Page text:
Game Commission deals with Internet hoax
TribLIVE Sports Videos
Pennsylvania Game Commission officials in two different parts of the state have been dealing with the same Internet hoax.
Early last week, an e-mail started making the rounds showing a dead mountain lion in the back of a pickup truck. The e-mail claimed that the cat -- which weighed 190 pounds -- had been hit by a vehicle along Route 66 near Beaver Run Reservoir, in northern Allegheny County.
By the end of the week, a new e-mail -- featuring the same photo -- was going around. Only this time, the cat was supposedly a 160-pounder that had been killed by hunters out chasing coyotes in Boyers, Butler County.
Game Commission officers were supposed to have confiscated the lion in that case, too.
Neither situation is true, it turns out.
Tom Fazi, information and education supervisor in the Game Commission's southwest region office in Bolivar, said his office did receive calls and questions about the supposed mountain lion. But there's no truth to the idea the cat was killed anywhere locally, he said.
"It just looks like another of those Internet hoaxes," Fazi said. "We haven't been able to track down where it started, but we don't know anything about a mountain lion being killed anywhere around here."
Regis Senko, Fazi's counterpart in the northwest region office in Franklin, said he's aware of the same stories but said they're all rumor. In fact, the same photo has been attributed to a mountain lion killed near Polk, too.
The photo shows two dog boxes in the back of the pickup truck, so Fazi said he suspects the cat was killed legally somewhere -- likely out west -- by hunters using dogs.
The sour economy has hurt the competitive fishing industry in the past year in a noticeable way.
Pro bass anglers have seen sponsors come and go, and the number of tournaments has been scaled back in cases. Now, "fantasy" fishermen are feeling the pinch, too.
Consider that last year, when Terry Moberly, a Kentucky auto plant worker, won FLW Outdoors' Fantasy Fishing league last year in Pittsburgh, he collected a $1 million top prize.
The winner of this year's league will get considerably less.
FLW recently announced that this year's top prize will be worth $50,000.
"We would have liked to offer the same insane prizes as in the past, but it just wasn't feasible. In case you haven't been paying attention, the last year has been a trying one in the fishing and boating industry," reads a statement at www.fantasyfishing.com .
The contest is continuing, however, and cash prizes will be awarded through 15th place. The game remains free to play, too.
The 2010 season got under way Jan. 25. Players must be registered at FantasyFishing.com and have their teams selected prior to the first tournament of the FLW Tour that begins Feb. 10.
After an outcry from sportsmen's groups and others, a California high school has lifted the expulsion of a 17-year-old student who had a shotgun in his truck.
Gary Tudesko and a friend went duck hunting one morning last October. He then went straight to school. He parked his truck -- off campus, on a public street -- with their two shotguns still inside.
A short while later, school officials used a sniffing dog to find the guns. They labeled Tudesko a danger to himself and other students and expelled him for a year.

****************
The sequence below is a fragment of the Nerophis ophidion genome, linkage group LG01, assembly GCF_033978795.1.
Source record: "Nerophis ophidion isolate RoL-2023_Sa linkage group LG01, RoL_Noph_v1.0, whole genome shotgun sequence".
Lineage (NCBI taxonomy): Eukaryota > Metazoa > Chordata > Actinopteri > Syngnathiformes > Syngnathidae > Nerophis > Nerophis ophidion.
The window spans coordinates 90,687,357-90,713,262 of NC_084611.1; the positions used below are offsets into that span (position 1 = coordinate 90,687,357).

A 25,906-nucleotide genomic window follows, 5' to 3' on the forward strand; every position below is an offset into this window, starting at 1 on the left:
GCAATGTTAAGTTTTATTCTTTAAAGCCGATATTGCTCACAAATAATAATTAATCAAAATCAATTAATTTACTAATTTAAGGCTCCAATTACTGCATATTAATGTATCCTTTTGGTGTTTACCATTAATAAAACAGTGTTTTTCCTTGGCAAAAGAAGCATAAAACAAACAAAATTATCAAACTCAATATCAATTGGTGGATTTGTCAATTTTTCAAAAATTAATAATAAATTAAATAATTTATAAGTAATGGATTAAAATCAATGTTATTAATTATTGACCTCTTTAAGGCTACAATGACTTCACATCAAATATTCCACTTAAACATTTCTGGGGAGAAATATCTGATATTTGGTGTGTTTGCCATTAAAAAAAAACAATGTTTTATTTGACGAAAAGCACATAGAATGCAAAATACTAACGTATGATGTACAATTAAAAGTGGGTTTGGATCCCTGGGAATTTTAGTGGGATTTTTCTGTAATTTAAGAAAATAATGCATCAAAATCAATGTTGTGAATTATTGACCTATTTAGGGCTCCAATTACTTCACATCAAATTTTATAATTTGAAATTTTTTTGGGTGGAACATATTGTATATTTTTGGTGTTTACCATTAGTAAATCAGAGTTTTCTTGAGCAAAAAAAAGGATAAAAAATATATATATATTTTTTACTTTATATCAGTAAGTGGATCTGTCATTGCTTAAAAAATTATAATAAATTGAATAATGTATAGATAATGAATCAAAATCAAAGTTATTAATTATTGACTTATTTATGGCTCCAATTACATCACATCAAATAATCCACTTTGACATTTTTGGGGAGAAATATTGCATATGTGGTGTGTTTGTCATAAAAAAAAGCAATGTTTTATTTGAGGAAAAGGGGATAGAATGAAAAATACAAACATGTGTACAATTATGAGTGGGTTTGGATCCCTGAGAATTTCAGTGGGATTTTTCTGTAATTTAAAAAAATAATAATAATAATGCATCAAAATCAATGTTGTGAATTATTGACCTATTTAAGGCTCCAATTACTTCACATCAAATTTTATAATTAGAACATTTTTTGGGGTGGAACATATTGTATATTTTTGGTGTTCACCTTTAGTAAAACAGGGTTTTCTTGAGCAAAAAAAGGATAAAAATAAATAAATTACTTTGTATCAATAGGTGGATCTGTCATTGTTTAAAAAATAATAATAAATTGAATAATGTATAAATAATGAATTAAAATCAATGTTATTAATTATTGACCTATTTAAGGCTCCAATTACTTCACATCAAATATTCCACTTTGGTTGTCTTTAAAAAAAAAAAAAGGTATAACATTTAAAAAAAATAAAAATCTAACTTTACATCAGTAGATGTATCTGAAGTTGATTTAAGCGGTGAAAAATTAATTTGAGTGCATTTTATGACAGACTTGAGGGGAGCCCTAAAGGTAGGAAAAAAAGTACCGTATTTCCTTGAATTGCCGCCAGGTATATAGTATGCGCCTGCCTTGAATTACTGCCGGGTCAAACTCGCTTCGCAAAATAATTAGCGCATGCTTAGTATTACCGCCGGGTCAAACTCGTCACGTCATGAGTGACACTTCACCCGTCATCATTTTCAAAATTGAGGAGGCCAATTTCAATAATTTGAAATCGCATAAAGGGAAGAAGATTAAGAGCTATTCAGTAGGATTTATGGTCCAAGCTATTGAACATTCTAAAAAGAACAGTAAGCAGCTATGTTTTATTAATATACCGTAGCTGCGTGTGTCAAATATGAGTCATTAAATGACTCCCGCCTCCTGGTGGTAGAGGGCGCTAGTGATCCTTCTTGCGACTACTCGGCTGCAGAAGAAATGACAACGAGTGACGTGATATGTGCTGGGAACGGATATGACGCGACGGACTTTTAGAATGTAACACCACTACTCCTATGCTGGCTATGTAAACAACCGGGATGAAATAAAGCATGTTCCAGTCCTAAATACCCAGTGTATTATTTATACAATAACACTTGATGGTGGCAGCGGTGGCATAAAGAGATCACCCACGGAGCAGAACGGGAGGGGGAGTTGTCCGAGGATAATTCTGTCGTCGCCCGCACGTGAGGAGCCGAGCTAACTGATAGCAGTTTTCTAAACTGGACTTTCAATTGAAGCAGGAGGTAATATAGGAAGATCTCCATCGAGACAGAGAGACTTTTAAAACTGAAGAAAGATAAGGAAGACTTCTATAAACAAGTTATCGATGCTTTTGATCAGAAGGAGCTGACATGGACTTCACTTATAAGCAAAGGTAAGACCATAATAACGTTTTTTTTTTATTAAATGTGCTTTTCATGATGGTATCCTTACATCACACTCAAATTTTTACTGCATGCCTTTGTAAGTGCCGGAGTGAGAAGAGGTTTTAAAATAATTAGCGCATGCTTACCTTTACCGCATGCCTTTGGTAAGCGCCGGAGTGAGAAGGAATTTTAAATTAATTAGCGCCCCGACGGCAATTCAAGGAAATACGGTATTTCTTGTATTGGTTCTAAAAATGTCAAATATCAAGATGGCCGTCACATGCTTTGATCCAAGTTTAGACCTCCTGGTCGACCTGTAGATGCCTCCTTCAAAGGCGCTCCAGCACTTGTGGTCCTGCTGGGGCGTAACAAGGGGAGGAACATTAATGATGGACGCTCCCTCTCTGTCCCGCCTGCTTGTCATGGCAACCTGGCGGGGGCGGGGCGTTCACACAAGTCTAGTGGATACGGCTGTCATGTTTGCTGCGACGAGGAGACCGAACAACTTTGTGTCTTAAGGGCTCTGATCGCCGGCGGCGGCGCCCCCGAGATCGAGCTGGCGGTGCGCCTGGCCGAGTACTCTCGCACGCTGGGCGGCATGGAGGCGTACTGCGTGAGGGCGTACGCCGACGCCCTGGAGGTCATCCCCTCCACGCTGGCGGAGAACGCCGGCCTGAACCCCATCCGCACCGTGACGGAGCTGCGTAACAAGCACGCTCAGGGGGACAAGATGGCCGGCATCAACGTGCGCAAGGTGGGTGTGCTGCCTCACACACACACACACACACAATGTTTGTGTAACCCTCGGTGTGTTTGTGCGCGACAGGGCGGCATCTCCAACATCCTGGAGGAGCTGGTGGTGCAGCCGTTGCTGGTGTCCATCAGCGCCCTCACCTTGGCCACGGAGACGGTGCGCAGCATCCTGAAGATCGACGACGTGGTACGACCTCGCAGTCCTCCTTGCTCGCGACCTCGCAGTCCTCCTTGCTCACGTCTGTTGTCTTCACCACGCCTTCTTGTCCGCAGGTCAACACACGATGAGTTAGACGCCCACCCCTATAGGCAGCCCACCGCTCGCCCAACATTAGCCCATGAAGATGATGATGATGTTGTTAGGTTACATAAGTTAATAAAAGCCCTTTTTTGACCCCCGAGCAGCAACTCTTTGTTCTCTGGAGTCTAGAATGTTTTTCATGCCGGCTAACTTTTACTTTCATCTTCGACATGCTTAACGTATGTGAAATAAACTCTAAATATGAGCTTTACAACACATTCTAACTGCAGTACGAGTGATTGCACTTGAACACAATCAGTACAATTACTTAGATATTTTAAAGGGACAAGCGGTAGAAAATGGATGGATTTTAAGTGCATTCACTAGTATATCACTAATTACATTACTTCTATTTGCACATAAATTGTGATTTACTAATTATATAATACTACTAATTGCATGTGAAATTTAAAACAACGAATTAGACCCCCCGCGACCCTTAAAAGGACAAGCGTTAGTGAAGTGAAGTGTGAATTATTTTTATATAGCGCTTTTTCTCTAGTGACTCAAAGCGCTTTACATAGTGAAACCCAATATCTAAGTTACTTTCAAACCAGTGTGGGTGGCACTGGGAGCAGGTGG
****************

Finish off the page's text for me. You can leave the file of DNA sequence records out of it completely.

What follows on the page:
Tudesko appealed the ruling and, with help from National Rifle Association attorneys, had his expulsion lifted last week.
Show commenting policy
TribLive commenting policy
You are solely responsible for your comments and by using TribLive.com you agree to our Terms of Service.
We moderate comments. Our goal is to provide substantive commentary for a general readership. By screening submissions, we provide a space where readers can share intelligent and informed commentary that enhances the quality of our news and information.
While most comments will be posted if they are on-topic and not abusive, moderating decisions are subjective. We will make them as carefully and consistently as we can. Because of the volume of reader comments, we cannot review individual moderation decisions with readers.
We value thoughtful comments representing a range of views that make their point quickly and politely. We make an effort to protect discussions from repeated comments either by the same reader or different readers.
We follow the same standards for taste as the daily newspaper. A few things we won't tolerate: personal attacks, obscenity, vulgarity, profanity (including expletives and letters followed by dashes), commercial promotion, impersonations, incoherence, proselytizing and SHOUTING. Don't include URLs to Web sites.
We do not edit comments. They are either approved or deleted. We reserve the right to edit a comment that is quoted or excerpted in an article. In this case, we may fix spelling and punctuation.
We welcome strong opinions and criticism of our work, but we don't want comments to become bogged down with discussions of our policies and we will moderate accordingly.
We appreciate it when readers and people quoted in articles or blog posts point out errors of fact or emphasis and will investigate all assertions. But these suggestions should be sent via e-mail. To avoid distracting other readers, we won't publish comments that suggest a correction. Instead, corrections will be made in a blog post or in an article.